Nicholas van Rensselaer (born in Amsterdam in 1636; died in Albany, New York, in 1678) was a Reformed Church clergyman.


He was the fourth son of Kiliaen van Rensselaer, the first patroon of Rensselaerswyck. He was liberally educated in Holland, and studied theology there, but began a tour of Europe before taking his degree. In Brussels he met Charles II of England, who was then in exile. Van Rensselaer predicted to him that he would be restored to the throne. He subsequently went to England as chaplain to the Dutch embassy, and the king, recognizing him and recollecting his prediction, gave him a gold snuff box with his likeness in the lid. After the Dutch ambassador left Great Britain, Van Rensselaer was licensed by Charles to preach to the Dutch congregation at Westminster, was ordained a deacon in the English church, and appointed lecturer at St. Margaret's, Lothbury.

When Edmund Andros was commissioned governor of the New Netherlands, in 1674, Van Rensselaer accompanied him to North America, bearing a letter of recommendation from the Duke of York, in which he requested that Van Rensselaer be placed in charge of one of the Dutch churches in New York or Albany when there should be a vacancy. He became colleague pastor of the church in Albany shortly after his arrival, and in September 1675, was invited by the governor to preach in the Dutch church in New York. However, the pastor, William Van Nieuwenhuysen, absented himself from the service, and forbade Van Rensselaer's baptizing any children that might be presented for that ordinance.

Van Nieuwenhuysen rejected Van Rensselaer's ordination as not being in conformity with the order of the Dutch churches, nor with the terms of the treaty. Van Rensselaer referred the matter to the governor and council, and the trial was considered of much importance by both the church and the civil authorities, since it involved their privileges and rights, as defined in the articles under which the province was surrendered to the English. Nieuwenhuysen and his consistory presented a written answer, which was rather in justification of the former's conduct toward Van Rensselaer than a formal answer to the question why he should not be allowed to preach. The matter was passed over, and Van Rensselaer returned to his charge in Albany.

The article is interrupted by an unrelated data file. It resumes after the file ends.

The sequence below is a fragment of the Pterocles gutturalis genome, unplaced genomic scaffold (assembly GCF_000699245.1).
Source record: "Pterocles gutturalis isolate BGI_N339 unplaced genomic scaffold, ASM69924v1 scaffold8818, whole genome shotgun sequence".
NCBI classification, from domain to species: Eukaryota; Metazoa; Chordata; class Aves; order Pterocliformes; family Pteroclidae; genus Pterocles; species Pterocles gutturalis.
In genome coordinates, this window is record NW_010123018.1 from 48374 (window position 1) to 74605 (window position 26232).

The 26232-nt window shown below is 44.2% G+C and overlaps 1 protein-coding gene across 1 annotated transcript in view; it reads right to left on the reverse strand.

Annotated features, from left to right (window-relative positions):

But in 1676 he was thrown into prison, “for some dubious words spoken in a sermon,” Jacob Leisler and Jacob Milburne making the complaint. He appealed to the governor and council, and gave a bond of 1,500 guilders to prosecute the matter to the end. Leisler failed to furnish the bond that was required of him, a warrant was issued for his arrest, and the churches and people were thrown into a ferment. At last a court was held at Albany, before which Van Rensselaer and Nieuwenhuysen appeared with papers and witnesses. After a review of the whole case, they were told by order of the governor “to be reconciled according to Christian love and duty.” They answered, “With all our hearts,” and the court ordered the parties to “forgive and forget,” and that Leisler and Jacob Milburne pay the whole costs, since they gave occasion for the differences.

Van Rensselaer again resumed his charge, but a year later he was refused a seat among the elders. It was resolved that he have a suitable one behind the magistrates, but in 1677 he was deposed by the governor, “on account,” say the Reformed Church authorities, “of his scandalous life”; but this is not substantiated by unprejudiced witnesses.

He left no children. His wife, Alida, was the daughter of Philip Schuyler, and subsequently married Robert Livingston.

Fictitious biographies

Appletons' Cyclopædia is notorious for including an estimated 200 biographies of fictitious persons.[1]


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